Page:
4. Cash versus bonds

US clients at the bank have been piling into cash investments after the Fed aggressively hiked interest rates over the past 15 months, the wealth manager said. “That made sense,” at the time, but not anymore, given cash is expected to underperform for the rest of 2023 and beyond, it said.

“Over the next 12 months, the Federal Reserve might even decide to reduce rates. This can mean our clients may need to reinvest over USD 500 billion (between 25% and 30% of their investible assets) in what we think will likely be a lower rate environment,” JPMorgan Private Bank said.

“Over the Fed’s last seven hiking cycles, core fixed income has outperformed cash by an average 14% cumulatively in the two years following the final interest rate increase, and has never underperformed. Finally, bonds once again are providing a stable source of income and the potential for portfolio protection in an economic downturn,” the wealth management firm said.

5. Risks and opportunities in banking and commercial real estate

According to the bank, the US banking and commercial real-estate sectors could threaten the overall health of the economy.

The two industries have already faced damage from the Fed’s interest rate hikes, including the collapse of several major banks, and several billions worth of distressed assets in the commercial property sector.

But those sectors aren’t without opportunity if investors know where to look, according to JPMorgan Private Bank.

“Invariably, risks can bring opportunities—if you know where to look. We think investors can uncover opportunities in two specific arenas: They can extend credit to high-quality borrowers who would traditionally borrow from a bank, and they can snap up distressed assets at a fraction of their intrinsic value,” the bank said.

“On balance, then, as we assess the threats from the turmoil in U.S. regional banking and commercial real estate, we can’t and shouldn’t ignore the pain. But there could be considerable promise, nonetheless,” it added.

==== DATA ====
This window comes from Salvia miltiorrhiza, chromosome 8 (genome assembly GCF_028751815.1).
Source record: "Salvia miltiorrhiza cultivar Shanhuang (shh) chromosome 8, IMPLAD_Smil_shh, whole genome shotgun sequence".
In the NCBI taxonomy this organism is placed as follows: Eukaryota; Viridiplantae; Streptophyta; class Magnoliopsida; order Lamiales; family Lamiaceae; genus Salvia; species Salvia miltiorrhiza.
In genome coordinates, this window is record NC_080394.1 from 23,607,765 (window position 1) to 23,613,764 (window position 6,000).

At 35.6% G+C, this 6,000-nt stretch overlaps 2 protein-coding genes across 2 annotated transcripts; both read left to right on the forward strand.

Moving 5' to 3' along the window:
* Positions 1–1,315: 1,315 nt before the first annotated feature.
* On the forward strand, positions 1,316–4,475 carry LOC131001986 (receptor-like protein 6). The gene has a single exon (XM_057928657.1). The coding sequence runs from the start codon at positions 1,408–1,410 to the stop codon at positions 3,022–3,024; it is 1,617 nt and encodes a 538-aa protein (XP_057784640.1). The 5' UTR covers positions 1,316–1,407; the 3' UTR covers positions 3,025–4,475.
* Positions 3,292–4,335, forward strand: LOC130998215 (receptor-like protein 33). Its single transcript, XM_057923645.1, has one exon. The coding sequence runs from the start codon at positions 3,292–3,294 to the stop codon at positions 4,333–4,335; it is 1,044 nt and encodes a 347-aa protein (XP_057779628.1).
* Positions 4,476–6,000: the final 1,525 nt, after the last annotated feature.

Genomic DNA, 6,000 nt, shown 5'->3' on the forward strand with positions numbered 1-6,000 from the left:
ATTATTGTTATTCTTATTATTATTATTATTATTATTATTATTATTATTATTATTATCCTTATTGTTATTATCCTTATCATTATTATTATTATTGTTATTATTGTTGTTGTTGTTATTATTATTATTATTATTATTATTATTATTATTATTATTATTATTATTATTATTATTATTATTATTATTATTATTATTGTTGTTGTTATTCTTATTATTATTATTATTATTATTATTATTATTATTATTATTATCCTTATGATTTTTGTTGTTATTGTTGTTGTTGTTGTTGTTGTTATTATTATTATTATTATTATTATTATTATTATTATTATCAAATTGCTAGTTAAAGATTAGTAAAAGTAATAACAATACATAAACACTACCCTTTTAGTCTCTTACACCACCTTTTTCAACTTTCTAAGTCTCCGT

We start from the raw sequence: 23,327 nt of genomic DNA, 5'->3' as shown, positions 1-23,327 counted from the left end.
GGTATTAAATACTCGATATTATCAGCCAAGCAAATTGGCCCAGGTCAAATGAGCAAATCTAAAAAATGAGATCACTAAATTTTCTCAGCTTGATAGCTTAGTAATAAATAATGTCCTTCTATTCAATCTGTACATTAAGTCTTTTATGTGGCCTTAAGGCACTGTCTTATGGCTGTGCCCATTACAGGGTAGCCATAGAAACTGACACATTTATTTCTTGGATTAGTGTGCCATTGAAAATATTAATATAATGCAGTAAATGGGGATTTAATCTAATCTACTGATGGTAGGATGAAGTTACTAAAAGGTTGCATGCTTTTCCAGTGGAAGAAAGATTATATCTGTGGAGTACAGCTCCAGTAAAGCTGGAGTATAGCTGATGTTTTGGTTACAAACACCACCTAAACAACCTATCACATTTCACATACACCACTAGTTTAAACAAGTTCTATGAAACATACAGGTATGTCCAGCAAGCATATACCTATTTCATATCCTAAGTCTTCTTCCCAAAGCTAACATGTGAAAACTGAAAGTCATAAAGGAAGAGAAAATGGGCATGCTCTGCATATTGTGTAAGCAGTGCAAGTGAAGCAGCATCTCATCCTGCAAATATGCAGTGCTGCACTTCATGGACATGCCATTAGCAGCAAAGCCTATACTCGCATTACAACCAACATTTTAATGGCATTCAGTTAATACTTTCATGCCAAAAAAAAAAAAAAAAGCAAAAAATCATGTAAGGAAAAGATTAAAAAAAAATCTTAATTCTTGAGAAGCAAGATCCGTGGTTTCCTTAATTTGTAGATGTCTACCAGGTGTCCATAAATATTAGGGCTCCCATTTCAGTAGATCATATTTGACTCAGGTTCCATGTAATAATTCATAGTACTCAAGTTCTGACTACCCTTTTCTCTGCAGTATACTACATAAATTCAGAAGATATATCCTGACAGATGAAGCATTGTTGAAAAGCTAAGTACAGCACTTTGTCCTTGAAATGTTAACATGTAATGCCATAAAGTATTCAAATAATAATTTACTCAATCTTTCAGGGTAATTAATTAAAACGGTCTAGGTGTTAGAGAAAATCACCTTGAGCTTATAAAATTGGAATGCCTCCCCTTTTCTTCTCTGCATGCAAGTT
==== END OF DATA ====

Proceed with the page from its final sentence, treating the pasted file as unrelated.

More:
Image: Yahoo Finance (Photo by Mario Tama/Getty Images)

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Edmund Shing, PhD

Global Chief Investment Officer
BNP Paribas Wealth Management

Edmund has over 29 years of experience in financial markets in a wide variety of positions, ranging from proprietary trading to portfolio manager in a number of financial institutions in London and Paris.  He previously held the role of Global Head of Equity and Derivative Strategy at BNP Paribas in London from 2015 to 2020, and has been Chief Investment Officer at BNP Paribas Wealth Management since November 2020.

Edmund is responsible for piloting our investment strategy and will continues to rollout out recommendations and themes with actionable advice that brings our expertise to our clients and support to our client-facing teams.  In this time of change, his expertise in following and anticipating markets is a true value added for both our customers and those at Wealth Management who serve them.

Edmund has a PhD in Cognitive and Computing Science from the University of Birmingham in the United Kingdom, and has done advanced studies in Knowledge-Based Systems and in Experimental Psychology.  He is an EFFAS-certified financial analyst. He has also authored the book “The Idle Investor” published by Harriman House in 2015, proposing 3 simple investment strategies that take only a few minutes to execute per month.